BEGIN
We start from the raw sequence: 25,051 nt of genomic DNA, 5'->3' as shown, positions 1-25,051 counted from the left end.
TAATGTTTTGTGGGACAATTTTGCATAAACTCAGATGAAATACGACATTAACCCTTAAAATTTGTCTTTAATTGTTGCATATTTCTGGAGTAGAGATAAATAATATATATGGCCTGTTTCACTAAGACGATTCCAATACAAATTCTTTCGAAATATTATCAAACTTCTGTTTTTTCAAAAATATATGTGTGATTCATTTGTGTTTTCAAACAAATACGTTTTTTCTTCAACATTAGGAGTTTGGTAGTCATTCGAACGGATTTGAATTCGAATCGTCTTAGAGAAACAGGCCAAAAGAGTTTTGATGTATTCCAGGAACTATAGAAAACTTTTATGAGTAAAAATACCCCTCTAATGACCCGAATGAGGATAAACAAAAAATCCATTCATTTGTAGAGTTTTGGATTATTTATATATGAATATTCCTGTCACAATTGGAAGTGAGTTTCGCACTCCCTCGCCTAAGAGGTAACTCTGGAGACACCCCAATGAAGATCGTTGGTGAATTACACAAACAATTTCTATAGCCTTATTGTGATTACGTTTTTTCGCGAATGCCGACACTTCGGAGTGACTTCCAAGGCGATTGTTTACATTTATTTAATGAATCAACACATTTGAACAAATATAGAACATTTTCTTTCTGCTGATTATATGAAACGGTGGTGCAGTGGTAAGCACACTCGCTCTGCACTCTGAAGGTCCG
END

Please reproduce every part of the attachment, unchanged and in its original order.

We start from the raw sequence: 25,051 nt of genomic DNA, 5'->3' as shown, positions 1-25,051 counted from the left end.
TAATGTTTTGTGGGACAATTTTGCATAAACTCAGATGAAATACGACATTAACCCTTAAAATTTGTCTTTAATTGTTGCATATTTCTGGAGTAGAGATAAATAATATATATGGCCTGTTTCACTAAGACGATTCCAATACAAATTCTTTCGAAATATTATCAAACTTCTGTTTTTTCAAAAATATATGTGTGATTCATTTGTGTTTTCAAACAAATACGTTTTTTCTTCAACATTAGGAGTTTGGTAGTCATTCGAACGGATTTGAATTCGAATCGTCTTAGAGAAACAGGCCAAAAGAGTTTTGATGTATTCCAGGAACTATAGAAAACTTTTATGAGTAAAAATACCCCTCTAATGACCCGAATGAGGATAAACAAAAAATCCATTCATTTGTAGAGTTTTGGATTATTTATATATGAATATTCCTGTCACAATTGGAAGTGAGTTTCGCACTCCCTCGCCTAAGAGGTAACTCTGGAGACACCCCAATGAAGATCGTTGGTGAATTACACAAACAATTTCTATAGCCTTATTGTGATTACGTTTTTTCGCGAATGCCGACACTTCGGAGTGACTTCCAAGGCGATTGTTTACATTTATTTAATGAATCAACACATTTGAACAAATATAGAACATTTTCTTTCTGCTGATTATATGAAACGGTGGTGCAGTGGTAAGCACACTCGCTCTGCACTCTGAAGGTCCG